Although both vasopressin and stress have been implicated in the course of schizophrenia, it is unknown whether schizophrenic patients have altered stress-induced function of the vasopressinergic system. We examined the effects of acute metabolic stress induced by pharmacological doses (40 mg/kg) of 2-deoxyglucose (2DG) on plasma concentrations of vasopressin in 13 patients with schizophrenia (with no history of polydipsia and hyponatremia) and 12 healthy control subjects. Baseline vasopressin levels were lower in the schizophrenic patients and progressively increased in both groups throughout the 60 min following 2DG administration to a similar absolute amount, thus remaining lower in the schizophrenic group. Concomitantly, patients with schizophrenia had significantly higher 2DG-induced plasma homovanillic acid (HVA) and 5-hydroxyindoleacetic acid levels. Vasopressin responses correlated positively and significantly with the HVA responses in schizophrenics and with the pituitary-adrenal axis responses in controls. These results suggest two different patterns of neuroendocrine alterations in schizophrenia, namely a relatively normal vasopressin response to 2DG despite significantly decreased baseline levels and exaggerated responses of the peripheral dopaminegic and serotonergic systems in the face of normal baseline concentrations.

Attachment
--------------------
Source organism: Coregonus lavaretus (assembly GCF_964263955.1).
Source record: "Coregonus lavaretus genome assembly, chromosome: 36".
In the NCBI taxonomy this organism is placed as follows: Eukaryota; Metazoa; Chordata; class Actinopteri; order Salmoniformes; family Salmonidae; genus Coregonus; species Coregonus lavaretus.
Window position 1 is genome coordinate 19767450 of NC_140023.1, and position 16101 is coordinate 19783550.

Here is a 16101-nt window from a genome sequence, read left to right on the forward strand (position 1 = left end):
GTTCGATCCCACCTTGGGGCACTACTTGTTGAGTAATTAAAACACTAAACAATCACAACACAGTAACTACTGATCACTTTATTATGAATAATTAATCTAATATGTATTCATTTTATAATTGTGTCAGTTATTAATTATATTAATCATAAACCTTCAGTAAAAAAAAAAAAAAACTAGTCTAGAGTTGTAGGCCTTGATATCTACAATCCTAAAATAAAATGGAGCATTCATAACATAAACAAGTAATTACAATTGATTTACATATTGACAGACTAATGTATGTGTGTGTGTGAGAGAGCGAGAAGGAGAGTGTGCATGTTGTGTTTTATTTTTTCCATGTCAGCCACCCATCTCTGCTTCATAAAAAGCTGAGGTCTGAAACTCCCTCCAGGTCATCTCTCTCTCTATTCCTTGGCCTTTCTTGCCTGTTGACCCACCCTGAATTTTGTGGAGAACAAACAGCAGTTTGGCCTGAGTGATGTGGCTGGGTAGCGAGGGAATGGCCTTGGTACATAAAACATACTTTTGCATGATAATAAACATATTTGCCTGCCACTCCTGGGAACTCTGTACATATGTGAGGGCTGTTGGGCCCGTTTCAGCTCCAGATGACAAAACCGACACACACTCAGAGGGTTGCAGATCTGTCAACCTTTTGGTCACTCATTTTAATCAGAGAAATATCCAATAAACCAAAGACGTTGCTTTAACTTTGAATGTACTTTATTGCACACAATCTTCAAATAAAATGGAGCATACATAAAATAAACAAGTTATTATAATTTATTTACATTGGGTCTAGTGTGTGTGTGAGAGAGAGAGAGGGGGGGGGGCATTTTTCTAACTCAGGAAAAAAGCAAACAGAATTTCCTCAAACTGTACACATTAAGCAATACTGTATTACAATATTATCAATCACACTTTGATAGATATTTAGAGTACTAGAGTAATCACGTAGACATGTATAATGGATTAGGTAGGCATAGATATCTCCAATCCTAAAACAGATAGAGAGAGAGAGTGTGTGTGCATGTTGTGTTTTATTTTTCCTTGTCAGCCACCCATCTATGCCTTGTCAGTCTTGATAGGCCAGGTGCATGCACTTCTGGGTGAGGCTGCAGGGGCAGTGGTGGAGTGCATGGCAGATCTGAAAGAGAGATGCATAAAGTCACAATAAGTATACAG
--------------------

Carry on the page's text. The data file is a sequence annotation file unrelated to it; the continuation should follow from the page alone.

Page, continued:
ASJC Scopus subject areas
- Psychiatry and Mental health